At the time, law enforcement was eyeing the situation but reported no major issues. Campers tried to keep it that way by convening meetings to strategize keeping the place tidy, orderly and limited in size.

Before the sweep. - NAT STEIN
  • Nat Stein
  • Before the sweep.

It worked, but only to a degree. Trash accumulated in — and eventually around — the available bins. More people moved in and set up camp, crowding the village into close quarters. And interpersonal tensions arose as they’re wont to do in such circumstances.

Sign that city officials had had enough first came at an early morning “Coffee and Civics” event hosted by the Council of Neighborhood Organizations where Mayor John Suthers told attendees the issues at the camp were “insurmountable.” Later that afternoon, the city issued a notice to SRM giving them 48 hours to provide a “plan of action” for disbanding the camp. The next morning SRM issued the wake up call telling campers to leave by 3 p.m.

Making that call was “devastating” for SRM CEO Larry Yonkers, who told reporters at a Wednesday morning press conference that “this has been one of the worst days of my life.” He emphasized that his nonprofit is “using all the resources we have” and “working as hard as we can” to get a new $28 million campus up-and-running, but that given “the legal liability we have since it’s on our property, I felt we had to take action today and move as quickly as we could to minimize risk.”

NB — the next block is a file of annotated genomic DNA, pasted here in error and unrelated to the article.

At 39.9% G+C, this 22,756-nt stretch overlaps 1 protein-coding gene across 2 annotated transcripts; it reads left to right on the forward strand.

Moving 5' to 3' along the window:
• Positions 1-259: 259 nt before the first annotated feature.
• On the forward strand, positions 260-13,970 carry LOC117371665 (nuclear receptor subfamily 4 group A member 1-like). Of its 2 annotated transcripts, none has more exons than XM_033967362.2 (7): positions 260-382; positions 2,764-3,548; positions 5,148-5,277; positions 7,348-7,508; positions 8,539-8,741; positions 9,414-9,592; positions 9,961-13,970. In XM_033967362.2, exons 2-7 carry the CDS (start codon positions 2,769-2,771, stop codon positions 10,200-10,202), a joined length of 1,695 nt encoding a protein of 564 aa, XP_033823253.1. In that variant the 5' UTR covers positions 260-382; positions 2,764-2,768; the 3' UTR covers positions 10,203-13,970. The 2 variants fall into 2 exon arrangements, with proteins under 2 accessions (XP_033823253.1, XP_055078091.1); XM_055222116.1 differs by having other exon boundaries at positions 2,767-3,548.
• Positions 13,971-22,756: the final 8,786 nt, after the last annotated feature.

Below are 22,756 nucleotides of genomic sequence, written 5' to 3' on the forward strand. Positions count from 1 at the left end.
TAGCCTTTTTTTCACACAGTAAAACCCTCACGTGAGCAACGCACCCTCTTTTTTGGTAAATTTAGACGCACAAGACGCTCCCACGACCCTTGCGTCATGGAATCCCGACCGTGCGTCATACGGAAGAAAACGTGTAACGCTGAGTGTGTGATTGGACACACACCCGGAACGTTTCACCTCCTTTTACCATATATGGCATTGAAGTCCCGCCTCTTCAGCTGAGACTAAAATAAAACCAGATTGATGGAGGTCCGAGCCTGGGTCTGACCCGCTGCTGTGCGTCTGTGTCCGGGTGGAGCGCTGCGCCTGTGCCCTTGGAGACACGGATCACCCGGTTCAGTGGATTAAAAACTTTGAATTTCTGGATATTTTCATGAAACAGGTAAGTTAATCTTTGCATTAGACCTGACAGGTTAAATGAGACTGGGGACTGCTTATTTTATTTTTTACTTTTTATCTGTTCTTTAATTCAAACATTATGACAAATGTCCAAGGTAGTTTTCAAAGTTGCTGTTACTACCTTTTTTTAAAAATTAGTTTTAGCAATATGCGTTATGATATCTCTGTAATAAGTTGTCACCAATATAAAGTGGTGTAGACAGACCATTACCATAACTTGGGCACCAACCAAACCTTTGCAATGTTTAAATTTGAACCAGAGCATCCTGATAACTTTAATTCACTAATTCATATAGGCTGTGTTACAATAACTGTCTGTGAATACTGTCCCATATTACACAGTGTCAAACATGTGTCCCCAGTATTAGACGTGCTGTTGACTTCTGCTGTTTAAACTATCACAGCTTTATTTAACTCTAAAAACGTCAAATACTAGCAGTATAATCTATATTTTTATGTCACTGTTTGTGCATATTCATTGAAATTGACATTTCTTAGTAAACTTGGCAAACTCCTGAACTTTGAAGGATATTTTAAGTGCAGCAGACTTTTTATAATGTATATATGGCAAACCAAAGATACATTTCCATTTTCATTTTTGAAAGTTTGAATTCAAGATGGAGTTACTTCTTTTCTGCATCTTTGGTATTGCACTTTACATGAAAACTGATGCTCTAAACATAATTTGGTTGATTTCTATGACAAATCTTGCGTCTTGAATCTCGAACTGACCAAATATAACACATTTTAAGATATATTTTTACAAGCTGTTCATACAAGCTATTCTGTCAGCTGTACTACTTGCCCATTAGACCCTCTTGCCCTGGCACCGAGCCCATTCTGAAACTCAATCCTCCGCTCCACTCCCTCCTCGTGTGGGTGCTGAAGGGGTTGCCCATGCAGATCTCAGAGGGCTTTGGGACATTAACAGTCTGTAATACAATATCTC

As for what exactly made the camp a violation now and not weeks ago, head of the neighborhood services division Mitch Hammes explained “it’s difficult in a code enforcement situation to say you can have 12 tents not 15 or three bags of trash not four [...] but we saw a proliferation of conditions and that’s the point we said we have to put a stop to this.”

Hammes said his division collaborated with the office of community development and CSPD but that the call was ultimately his — not the Mayor’s (though some have voiced speculation about top-down pressure coming from the executive who pushed for the sit-lie ordinance and plans to propose a new measure outlawing panhandling on medians).